“Agnès Varda? Isn’t she the old woman?” this doe-eyed French twat with the requisite mousy brown hair and fair skin asks me when I venture to inquire if she’s ever seen Vagabond, the story of Mona Bergeron, a girl who gave up her cush office life to live free of responsibility by traveling through France and picking up odd jobs where and when she could. Naturally I ask because I can relate. In fact, it’s the only reason I’m here in Rouen now. Someone was willing to take me in for a few days, offer a few crumbs. But being that she’s an old acquaintance from my time served in the prison called an office that we try to pass off as a pleasant concentration camp because it pays us to be “present,” she doesn’t quite understand the person I’ve become–which is perhaps why Odile ill-advisedly invited me to come visit her the same week that she was planning to have a party. I should have made myself scarce, knowing how I can get when alcohol becomes free-flowing and readily available to me. But if you give a vagabond a place to stay, she’ll likely never leave the premises. So I stayed, helping Odile and her live-in “partner” (a man who seemed more like a mannequin for all the movement and phrases he was capable of) make their preparations for the party, spreading out the various meats, cheeses, olives and wines that are requisite of such affairs in France and pretentious Brooklyn dinner parties. Odile’s mind seems to be elsewhere as I try to ask her if she’s ever thought about giving up everything and retreating into nature as I have, for she’s looking a bit ragged–run down by the life of capitalism that’s theoretically supposed to make us all feel so comfortable.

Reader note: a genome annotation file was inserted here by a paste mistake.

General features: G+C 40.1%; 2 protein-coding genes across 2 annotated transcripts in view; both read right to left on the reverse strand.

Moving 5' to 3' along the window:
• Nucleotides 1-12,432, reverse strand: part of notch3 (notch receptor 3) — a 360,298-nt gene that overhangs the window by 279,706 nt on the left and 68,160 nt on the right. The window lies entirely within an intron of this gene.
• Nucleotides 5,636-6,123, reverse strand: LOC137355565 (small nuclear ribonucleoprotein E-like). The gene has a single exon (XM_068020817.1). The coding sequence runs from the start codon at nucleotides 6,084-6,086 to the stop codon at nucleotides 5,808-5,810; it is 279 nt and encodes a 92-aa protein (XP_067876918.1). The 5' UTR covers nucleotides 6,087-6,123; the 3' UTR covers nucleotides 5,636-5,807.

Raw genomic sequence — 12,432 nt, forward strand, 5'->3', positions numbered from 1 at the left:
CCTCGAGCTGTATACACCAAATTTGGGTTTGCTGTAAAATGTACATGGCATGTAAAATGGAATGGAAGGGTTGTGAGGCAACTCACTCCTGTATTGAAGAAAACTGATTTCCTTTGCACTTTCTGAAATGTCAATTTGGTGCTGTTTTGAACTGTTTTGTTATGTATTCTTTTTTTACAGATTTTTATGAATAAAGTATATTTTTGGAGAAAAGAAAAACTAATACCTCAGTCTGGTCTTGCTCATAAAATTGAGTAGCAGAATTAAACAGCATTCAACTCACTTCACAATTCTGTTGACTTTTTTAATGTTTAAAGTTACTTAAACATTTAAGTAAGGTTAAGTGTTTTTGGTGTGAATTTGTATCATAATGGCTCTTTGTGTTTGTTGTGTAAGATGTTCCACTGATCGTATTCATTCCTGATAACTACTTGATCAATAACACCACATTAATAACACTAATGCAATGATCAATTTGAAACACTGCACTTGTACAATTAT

She blinks at me, giving a once-over at my disheveled hair and yellowed teeth as though to say, “And you’re supposed to be the poster child for ‘giving up everything’? If so, no thanks.” Instead, what she actually says is, “Would you mind going into the kitchen and grabbing another cheese knife?”
By the time the first guests have arrived, I am already at least one sheet to the wind. It is an elderly professor named Armand and his wife, Clotilde, a graying woman with too much maquillage. I try talking to Armand, but when he starts trying to explain to me that the reason why Montmartre became so popular is because of Amélie, I have to back away. Because, yeah, no fucking shit that’s why Montmartre got popular. Jesus, you’d think he’d been off the grid longer than I have to try to pass off that little “tidbit” as hot news. So far, it was turning out to be a very trippy affair for all the wrong reasons. Thus, I retreated into the bedroom, where there was an ideal window for smoking. Which is always merely an excuse for retreat, or at least the ability to have an adult pacifier amid other alleged adults. But none of the people really were, least of all the latest cliche to walk into the room, a thirty-two year old “man” with a twenty-one year old girlfriend. She was immediately detectable as the sort who thought she was quite worldly for constantly hanging around those who were older than she. I started coughing from all the venom that was building up in my throat.